SpaceX’s steel Starship glows during Earth reentry in first high-quality render – Teslarati


SpaceX has silently published the first known detailed render of its new stainless steel Starship’s design on the cover of Popular Mechanic’s April 2019 issue, showing the next-generation orbital spacecraft reentering Earth’s atmosphere in a blaze of glowing metal and plasma.

Despite the fact that the render seems to only be available in print and then only through one particular news outlet, Teslarati has acquired a partial-resolution copy of the image to share the latest official glimpse of SpaceX’s Starship with those who lack the means, access, or interest to purchase a magazine. Matters of accessibility aside, SpaceX’s updated render offers a spectacular view of Starship’s exotic metallic heat shield in action, superheating the atmosphere around it to form a veil of plasma around the spacecraft’s hull. According to CEO Elon Musk, the hottest parts of Starship’s skin will be reinforced with hexagonal tiles of steel and transpiration cooling, a largely unproven technology that SpaceX is already in the process of testing.

Aside from one additional view – again only distributed to Popular Mechanic – showing a far wider angle of a SpaceX Starship entering the Martian atmosphere and video shown by CEO Elon Musk to students in Flint, MI a few days ago, this appears to be the first official render of an unequivocally metallic Starship. Aside from its shiny steel exterior, this latest render also offers an exceptionally-illustrated artist’s interpretation of what a Starship with metallic thermal protection might look like during reentry, appearing to take into account a number of things that set such a system apart from traditional heat shielding.

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Space Shuttle Atlantis reenters Earth’s atmosphere in 2011 after completing STS-135, the program’s final mission. (NASA)

Aside from NASA’s Space Shuttle, which used fragile tiles of insulating material in its reusable heat shield, no other spacecraft have been flown with a primary heat shields that experiences little to no ablation, meaning that the material itself is not eroded during peak heating. Ablative heat shields like the PICA-X system used on SpaceX’s Crew and Cargo Dragons produce distinctly different ‘tails’ during reentry, mainly as a result of the addition of ablated material, much like injecting different elements into a fire or using different materials in rocket nozzles can drastically change the color (and sometimes behavior) of the flame.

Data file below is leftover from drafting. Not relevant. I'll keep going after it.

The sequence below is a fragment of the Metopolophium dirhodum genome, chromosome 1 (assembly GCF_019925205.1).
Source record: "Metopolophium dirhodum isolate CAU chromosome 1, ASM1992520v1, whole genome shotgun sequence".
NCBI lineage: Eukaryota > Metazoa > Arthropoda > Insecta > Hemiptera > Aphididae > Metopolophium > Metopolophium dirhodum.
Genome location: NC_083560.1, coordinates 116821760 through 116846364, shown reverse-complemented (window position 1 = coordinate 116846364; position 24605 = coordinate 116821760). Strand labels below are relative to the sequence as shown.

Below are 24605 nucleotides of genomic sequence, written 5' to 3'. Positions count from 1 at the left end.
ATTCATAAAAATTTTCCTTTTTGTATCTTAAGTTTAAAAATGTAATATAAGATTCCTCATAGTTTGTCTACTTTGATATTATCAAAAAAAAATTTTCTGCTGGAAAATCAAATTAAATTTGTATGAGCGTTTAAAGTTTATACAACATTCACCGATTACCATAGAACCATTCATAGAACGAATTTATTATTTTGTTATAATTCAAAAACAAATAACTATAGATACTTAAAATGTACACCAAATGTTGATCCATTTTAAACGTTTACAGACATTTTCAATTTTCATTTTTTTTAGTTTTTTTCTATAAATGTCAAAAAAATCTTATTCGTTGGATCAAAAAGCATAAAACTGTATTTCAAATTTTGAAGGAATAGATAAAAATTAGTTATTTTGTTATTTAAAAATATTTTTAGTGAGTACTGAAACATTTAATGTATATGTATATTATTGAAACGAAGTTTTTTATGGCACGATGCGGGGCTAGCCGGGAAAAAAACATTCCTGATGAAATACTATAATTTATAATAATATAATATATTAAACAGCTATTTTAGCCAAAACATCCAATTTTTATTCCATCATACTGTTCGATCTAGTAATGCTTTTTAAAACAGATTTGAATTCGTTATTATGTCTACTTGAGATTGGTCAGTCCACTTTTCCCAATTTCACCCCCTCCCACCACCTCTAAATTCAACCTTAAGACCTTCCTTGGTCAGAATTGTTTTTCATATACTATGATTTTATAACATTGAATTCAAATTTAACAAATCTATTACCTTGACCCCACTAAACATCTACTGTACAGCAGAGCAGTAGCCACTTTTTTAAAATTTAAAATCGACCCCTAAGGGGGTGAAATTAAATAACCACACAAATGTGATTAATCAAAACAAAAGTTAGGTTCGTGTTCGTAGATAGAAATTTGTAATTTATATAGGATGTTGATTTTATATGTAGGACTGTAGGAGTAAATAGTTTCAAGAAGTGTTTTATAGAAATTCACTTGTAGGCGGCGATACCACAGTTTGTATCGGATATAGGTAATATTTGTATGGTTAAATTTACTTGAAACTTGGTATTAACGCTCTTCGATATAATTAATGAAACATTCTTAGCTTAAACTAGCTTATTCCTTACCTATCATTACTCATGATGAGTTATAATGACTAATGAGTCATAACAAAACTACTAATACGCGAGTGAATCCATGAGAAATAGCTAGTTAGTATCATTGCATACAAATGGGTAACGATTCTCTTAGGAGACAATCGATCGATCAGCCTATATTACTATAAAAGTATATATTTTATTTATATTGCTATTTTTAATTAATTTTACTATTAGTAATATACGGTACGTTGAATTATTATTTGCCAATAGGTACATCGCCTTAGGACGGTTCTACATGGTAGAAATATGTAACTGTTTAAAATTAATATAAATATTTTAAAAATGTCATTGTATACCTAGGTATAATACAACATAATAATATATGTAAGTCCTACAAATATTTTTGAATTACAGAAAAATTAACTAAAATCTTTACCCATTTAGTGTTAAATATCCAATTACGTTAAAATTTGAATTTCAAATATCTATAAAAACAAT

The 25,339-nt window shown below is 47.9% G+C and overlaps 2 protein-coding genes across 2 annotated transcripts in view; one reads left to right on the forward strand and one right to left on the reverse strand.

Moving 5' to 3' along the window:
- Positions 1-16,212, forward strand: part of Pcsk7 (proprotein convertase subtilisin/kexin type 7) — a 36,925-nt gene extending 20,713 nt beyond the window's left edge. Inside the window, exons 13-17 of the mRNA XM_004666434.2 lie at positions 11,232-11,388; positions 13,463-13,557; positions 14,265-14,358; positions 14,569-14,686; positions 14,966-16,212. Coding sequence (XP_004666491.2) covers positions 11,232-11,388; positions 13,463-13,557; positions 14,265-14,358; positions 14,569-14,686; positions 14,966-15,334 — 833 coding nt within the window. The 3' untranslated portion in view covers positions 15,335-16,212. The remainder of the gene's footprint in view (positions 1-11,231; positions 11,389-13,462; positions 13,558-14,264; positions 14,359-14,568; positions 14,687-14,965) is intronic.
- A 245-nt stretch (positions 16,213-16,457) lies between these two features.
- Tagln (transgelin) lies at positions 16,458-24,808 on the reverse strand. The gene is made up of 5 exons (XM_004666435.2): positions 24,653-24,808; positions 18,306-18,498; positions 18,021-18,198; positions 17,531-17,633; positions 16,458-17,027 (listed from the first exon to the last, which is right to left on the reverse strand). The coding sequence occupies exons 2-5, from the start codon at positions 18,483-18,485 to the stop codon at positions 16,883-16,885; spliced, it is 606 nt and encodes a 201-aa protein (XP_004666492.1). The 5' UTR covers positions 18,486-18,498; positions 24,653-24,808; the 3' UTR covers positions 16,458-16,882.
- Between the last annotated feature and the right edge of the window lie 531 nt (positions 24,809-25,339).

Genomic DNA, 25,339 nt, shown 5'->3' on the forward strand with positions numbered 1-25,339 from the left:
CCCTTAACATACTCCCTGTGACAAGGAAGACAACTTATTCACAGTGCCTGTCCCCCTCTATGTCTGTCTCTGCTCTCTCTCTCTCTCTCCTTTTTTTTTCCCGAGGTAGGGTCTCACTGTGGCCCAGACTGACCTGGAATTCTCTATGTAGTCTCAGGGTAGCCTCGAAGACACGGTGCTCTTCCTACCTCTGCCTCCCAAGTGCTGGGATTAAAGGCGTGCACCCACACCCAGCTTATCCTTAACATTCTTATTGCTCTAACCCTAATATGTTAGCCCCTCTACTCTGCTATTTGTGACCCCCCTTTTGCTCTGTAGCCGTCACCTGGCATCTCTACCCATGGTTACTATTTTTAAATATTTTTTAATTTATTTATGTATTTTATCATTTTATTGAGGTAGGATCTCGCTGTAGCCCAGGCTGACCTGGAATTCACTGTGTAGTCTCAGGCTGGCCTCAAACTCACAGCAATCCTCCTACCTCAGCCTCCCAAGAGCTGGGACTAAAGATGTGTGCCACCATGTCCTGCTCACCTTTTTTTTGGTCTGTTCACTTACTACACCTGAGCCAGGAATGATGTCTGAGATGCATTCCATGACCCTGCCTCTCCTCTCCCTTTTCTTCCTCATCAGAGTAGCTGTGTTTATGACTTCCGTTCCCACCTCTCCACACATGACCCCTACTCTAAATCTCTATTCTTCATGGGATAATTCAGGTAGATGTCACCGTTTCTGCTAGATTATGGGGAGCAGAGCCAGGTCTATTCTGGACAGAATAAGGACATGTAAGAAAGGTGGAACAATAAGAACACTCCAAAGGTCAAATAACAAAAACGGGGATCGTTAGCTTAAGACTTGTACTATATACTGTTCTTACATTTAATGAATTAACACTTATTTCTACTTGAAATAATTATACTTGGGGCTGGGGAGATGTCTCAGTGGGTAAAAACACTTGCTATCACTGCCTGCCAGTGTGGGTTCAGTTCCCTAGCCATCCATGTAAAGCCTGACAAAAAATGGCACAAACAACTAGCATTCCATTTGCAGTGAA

While the extreme compressive heating of spacecraft reentering Earth’s atmosphere at many miles/kilometers per second produces plasma instead of what humans recognize as fire, the general idea remains the same. Comparing the reentry tails of spacecraft like the Apollo Command Module, the Space Shuttle, and Orion makes it clear that each vehicle and heat shield produces a subtle but distinctly unique plasma tail over the course of several minutes of peak reentry heating, when the vehicle’s velocity is fast enough to compress atmospheric gases into plasma. Different ablators end up injecting different gases into the superheated plasma tail, hence the different appearance of each tail.

Aside from a unique lack of ablation for Starship’s stainless steel hull and curious hexagonal steel heat shield tiles, SpaceX may end up having to implement a wholly unproven technology known as transpiration cooling, in which some of Starship’s liquid methane propellant would be intentionally pushed out from micro-scale holes drilled or perhaps laser-cut in certain hexagonal plates. After traveling through the steel skin/shield and out of the holes, the liquid methane would almost instantly vaporize into gas and then plasma as it confronts the spacecraft’s superheated bow shock wave, reducing the thermal loads on tiles with such an active cooling solution installed.

It’s unclear what the resulting methane-rich plasma plume might look like but it’s not out of the question that SpaceX’s graphic design team have either done the math themselves, so to speak, or asked engineers to verify what color Starship’s plasma tail might end up looking like. As shown in the latest render, a plume of hues ranging from light blue and indigo to red through white seems entirely plausible. Regardless, Starship is bound to look spectacular during orbital reentries thanks to its metallic skin and shield and planned hot structure, meaning that the entire windward half of the vehicle could end up glowing red, orange, yellow, and even white-hot, precisely like the thermal testing video Musk recently shared.

SpaceX’s first orbital Starship prototype is already under construction at the company’s ad-hoc South Texas ‘shipyard’, for lack of a better term. According to Musk, that vehicle could be ready to be done “around June” of this year, while its complimentary Super Heavy booster could begin assembly as early as April thru June, as well.

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